‘No Limit’: French sports drama fails to connect

For a movie about free-diving in deep waters, it is surprisingly shallow.

No Limit, a sexy French sports drama streaming on Netflix, delightfully provides European feels. I like how European actors look authentic on camera, with their disheveled hair and imperfect skin, and the drama often understated.

The story is inspired by Audrey Mestre, a 28-year-old French record-setting free-diver who dies while attempting to break the 160-meter free-diving world record.

No Limit, though, is fictional. Maestre is an inspiration for the story, but the movie is not about her life. It is actually a romantic drama about Roxana (Camille Rowe), who signs up for a free-diving course presumably because she’s sick and tired of her mother nagging her to stick to her therapy sessions.

In the first session of the course, she meets her beady-eyed unkempt, bad-boy instructor, Pascal (Sofiane Zermani), and falls for him.

Camilla Rowe and Cesar Domboy in ‘No Limit.’ | PHOTOGRAPH COURTESY OF NETFLIX

A kind of love triangle follows, as another instructor, the more pleasant-looking Tom (Cesar Domboy), also has the hots for Roxana.

The movie is often visually gorgeous — especially the underwater scenes, when the free-diver disappears into unimaginable depths of clear, blue water. It’s breathtaking and almost poetic.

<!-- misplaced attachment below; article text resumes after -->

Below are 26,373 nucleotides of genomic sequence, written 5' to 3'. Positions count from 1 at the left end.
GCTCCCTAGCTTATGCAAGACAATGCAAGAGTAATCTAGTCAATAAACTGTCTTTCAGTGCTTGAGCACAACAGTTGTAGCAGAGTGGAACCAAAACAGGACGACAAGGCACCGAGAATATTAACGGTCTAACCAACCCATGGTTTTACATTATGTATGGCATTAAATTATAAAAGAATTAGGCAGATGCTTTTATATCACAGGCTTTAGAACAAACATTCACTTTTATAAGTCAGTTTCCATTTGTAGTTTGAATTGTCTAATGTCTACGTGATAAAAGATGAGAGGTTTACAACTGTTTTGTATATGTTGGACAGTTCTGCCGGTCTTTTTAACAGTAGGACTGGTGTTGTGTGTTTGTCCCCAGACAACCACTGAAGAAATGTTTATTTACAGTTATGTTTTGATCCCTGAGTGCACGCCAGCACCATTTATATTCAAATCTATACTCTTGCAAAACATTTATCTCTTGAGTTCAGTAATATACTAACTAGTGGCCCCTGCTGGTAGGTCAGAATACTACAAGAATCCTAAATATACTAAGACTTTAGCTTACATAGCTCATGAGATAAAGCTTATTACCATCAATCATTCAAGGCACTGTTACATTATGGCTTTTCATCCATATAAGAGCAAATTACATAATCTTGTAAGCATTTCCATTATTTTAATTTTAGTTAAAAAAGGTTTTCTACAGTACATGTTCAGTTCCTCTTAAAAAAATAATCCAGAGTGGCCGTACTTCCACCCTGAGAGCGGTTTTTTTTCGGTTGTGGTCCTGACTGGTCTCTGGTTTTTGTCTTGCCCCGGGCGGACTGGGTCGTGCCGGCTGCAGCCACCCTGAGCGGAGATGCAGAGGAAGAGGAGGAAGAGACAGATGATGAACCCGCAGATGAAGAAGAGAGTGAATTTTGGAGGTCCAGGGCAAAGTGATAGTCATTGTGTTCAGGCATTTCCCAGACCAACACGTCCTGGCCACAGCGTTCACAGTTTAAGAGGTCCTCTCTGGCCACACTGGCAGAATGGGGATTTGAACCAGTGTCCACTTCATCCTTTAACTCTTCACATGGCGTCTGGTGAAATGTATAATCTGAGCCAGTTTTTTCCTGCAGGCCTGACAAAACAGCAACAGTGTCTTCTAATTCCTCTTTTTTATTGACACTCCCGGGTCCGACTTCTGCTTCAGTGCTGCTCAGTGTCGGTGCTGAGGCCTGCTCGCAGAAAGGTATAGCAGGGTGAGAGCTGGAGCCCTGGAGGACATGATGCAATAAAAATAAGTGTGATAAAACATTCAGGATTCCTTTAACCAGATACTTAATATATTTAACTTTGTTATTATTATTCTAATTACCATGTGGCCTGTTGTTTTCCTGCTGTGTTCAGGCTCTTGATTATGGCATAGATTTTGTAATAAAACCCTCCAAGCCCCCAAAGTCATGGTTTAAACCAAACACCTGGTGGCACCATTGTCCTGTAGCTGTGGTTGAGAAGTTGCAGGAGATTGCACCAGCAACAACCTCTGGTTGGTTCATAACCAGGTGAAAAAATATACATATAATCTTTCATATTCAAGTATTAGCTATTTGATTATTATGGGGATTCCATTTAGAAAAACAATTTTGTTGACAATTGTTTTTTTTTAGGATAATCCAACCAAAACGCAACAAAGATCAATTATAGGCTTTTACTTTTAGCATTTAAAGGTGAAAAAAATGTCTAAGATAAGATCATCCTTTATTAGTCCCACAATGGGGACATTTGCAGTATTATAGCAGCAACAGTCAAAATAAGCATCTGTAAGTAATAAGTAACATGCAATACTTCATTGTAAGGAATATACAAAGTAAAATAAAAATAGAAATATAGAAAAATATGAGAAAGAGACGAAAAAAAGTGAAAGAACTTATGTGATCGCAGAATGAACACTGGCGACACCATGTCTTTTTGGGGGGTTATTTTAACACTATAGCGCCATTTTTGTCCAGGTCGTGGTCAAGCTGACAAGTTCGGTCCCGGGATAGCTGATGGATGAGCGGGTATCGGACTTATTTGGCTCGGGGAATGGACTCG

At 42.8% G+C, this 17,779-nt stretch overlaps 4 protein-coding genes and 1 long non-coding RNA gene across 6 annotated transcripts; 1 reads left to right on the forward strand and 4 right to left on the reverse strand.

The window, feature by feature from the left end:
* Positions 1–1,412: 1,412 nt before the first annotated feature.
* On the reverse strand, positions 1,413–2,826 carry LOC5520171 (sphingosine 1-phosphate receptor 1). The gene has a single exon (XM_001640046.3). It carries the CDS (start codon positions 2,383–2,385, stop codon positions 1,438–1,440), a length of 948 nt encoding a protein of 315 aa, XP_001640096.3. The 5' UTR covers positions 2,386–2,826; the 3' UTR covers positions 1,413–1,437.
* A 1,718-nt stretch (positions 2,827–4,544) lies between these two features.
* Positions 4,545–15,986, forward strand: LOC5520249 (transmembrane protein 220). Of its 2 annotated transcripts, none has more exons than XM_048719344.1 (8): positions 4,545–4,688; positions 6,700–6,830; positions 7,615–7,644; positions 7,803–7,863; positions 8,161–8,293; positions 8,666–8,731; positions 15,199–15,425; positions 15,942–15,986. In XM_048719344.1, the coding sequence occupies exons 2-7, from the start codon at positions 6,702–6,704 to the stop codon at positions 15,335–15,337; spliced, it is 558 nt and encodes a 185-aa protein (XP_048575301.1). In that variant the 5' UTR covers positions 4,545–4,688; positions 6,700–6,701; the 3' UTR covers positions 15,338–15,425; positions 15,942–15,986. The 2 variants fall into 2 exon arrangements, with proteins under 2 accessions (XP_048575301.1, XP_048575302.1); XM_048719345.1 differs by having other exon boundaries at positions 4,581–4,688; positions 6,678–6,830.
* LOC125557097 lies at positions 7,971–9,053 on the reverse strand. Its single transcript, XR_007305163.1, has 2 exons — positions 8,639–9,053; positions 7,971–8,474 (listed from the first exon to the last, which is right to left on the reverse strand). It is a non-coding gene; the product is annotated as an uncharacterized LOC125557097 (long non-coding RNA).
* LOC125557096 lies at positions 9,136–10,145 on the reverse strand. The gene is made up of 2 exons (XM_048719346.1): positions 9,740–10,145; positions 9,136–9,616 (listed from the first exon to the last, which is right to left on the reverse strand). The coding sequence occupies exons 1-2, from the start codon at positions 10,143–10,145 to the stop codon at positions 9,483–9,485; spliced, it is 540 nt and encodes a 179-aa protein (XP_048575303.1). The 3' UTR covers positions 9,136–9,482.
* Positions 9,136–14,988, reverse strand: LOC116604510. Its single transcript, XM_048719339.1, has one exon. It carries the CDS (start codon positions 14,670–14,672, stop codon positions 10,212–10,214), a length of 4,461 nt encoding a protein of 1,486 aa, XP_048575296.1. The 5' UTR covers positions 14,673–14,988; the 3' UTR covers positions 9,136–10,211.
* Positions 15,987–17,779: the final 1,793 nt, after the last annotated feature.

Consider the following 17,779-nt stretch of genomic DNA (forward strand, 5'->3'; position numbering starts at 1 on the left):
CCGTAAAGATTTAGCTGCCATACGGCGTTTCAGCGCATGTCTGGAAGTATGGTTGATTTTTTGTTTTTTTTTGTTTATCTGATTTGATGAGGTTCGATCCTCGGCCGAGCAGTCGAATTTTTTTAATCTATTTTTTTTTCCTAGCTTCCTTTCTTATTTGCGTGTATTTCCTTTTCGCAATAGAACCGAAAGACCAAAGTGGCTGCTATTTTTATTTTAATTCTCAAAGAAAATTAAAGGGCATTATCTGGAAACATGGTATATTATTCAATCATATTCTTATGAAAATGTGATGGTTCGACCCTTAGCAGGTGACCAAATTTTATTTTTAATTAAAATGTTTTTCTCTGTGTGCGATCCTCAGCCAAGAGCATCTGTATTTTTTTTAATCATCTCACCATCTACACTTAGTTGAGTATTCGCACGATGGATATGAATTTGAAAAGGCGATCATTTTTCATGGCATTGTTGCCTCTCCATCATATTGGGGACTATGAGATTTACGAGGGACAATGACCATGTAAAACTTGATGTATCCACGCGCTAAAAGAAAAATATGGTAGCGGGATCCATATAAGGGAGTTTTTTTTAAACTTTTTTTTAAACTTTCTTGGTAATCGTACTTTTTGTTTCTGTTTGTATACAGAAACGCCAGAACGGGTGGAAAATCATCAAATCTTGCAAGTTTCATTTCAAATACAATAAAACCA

Roxana and Pascal hit it off — as lovers and as free-diving teammates until Roxana starts competing professionally and becomes an instant hit in the world of their obscure sport.

Jealousy, professional insecurities, and frustration (and cheating) take a toll on Roxana and Pascal. This is predictable early into the movie, as Pascal is your stereotypical macho womanizer who views women as sex objects — and if they’re extraordinary, a threat to his male ego.

You wonder why Roxana is more drawn to him than Tom, whom she finds attractive as well. This is probably why she’s in therapy — because of her choice of men and her self-destructive nature.

Writer-director David M. Rosenthal’s tale often feels like A Star is Born, except this one he mixed with French erotica and has a subtle, European-style storytelling.

Sure, there’s drama and conflict — except you feel detached. You don’t really care about Roxana and Pascal’s increasingly troubled romance, or the sport. This is because of thinly written characters and the free-diving scenes that feel like desktop screensavers than an immersive cinematic experience.

No Limit feels limited in its creativity and dramatic heft. For a movie about free-diving in deep waters, it is surprisingly shallow.

2 out of 5 stars
Stream on Netflix

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